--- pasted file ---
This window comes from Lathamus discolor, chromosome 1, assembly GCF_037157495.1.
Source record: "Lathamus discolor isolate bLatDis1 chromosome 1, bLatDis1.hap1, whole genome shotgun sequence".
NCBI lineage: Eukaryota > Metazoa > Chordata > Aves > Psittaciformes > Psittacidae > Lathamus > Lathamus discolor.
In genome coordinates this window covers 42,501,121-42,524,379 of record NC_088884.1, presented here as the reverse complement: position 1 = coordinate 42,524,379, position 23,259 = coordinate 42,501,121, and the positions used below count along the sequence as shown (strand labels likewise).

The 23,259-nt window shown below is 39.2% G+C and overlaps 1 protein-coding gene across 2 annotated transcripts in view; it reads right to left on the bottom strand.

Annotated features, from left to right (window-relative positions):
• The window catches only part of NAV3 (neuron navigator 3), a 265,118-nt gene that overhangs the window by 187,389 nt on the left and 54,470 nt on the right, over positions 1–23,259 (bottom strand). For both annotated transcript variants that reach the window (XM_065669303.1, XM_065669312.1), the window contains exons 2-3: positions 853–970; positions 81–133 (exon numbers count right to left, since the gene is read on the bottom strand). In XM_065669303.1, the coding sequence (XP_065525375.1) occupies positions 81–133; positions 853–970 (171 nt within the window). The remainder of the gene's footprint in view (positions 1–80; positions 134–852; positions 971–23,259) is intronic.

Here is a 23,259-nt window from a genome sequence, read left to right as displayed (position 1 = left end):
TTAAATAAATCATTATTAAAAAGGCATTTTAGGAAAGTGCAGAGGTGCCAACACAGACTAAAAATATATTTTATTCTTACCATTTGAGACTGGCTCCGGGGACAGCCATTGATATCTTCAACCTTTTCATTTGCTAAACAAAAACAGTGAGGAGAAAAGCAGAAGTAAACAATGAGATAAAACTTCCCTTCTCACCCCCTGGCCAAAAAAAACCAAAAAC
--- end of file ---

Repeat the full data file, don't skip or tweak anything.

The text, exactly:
This window comes from Lathamus discolor, chromosome 1, assembly GCF_037157495.1.
Source record: "Lathamus discolor isolate bLatDis1 chromosome 1, bLatDis1.hap1, whole genome shotgun sequence".
NCBI lineage: Eukaryota > Metazoa > Chordata > Aves > Psittaciformes > Psittacidae > Lathamus > Lathamus discolor.
In genome coordinates this window covers 42,501,121-42,524,379 of record NC_088884.1, presented here as the reverse complement: position 1 = coordinate 42,524,379, position 23,259 = coordinate 42,501,121, and the positions used below count along the sequence as shown (strand labels likewise).

The 23,259-nt window shown below is 39.2% G+C and overlaps 1 protein-coding gene across 2 annotated transcripts in view; it reads right to left on the bottom strand.

Annotated features, from left to right (window-relative positions):
• The window catches only part of NAV3 (neuron navigator 3), a 265,118-nt gene that overhangs the window by 187,389 nt on the left and 54,470 nt on the right, over positions 1–23,259 (bottom strand). For both annotated transcript variants that reach the window (XM_065669303.1, XM_065669312.1), the window contains exons 2-3: positions 853–970; positions 81–133 (exon numbers count right to left, since the gene is read on the bottom strand). In XM_065669303.1, the coding sequence (XP_065525375.1) occupies positions 81–133; positions 853–970 (171 nt within the window). The remainder of the gene's footprint in view (positions 1–80; positions 134–852; positions 971–23,259) is intronic.

Here is a 23,259-nt window from a genome sequence, read left to right as displayed (position 1 = left end):
TTAAATAAATCATTATTAAAAAGGCATTTTAGGAAAGTGCAGAGGTGCCAACACAGACTAAAAATATATTTTATTCTTACCATTTGAGACTGGCTCCGGGGACAGCCATTGATATCTTCAACCTTTTCATTTGCTAAACAAAAACAGTGAGGAGAAAAGCAGAAGTAAACAATGAGATAAAACTTCCCTTCTCACCCCCTGGCCAAAAAAAACCAAAAAC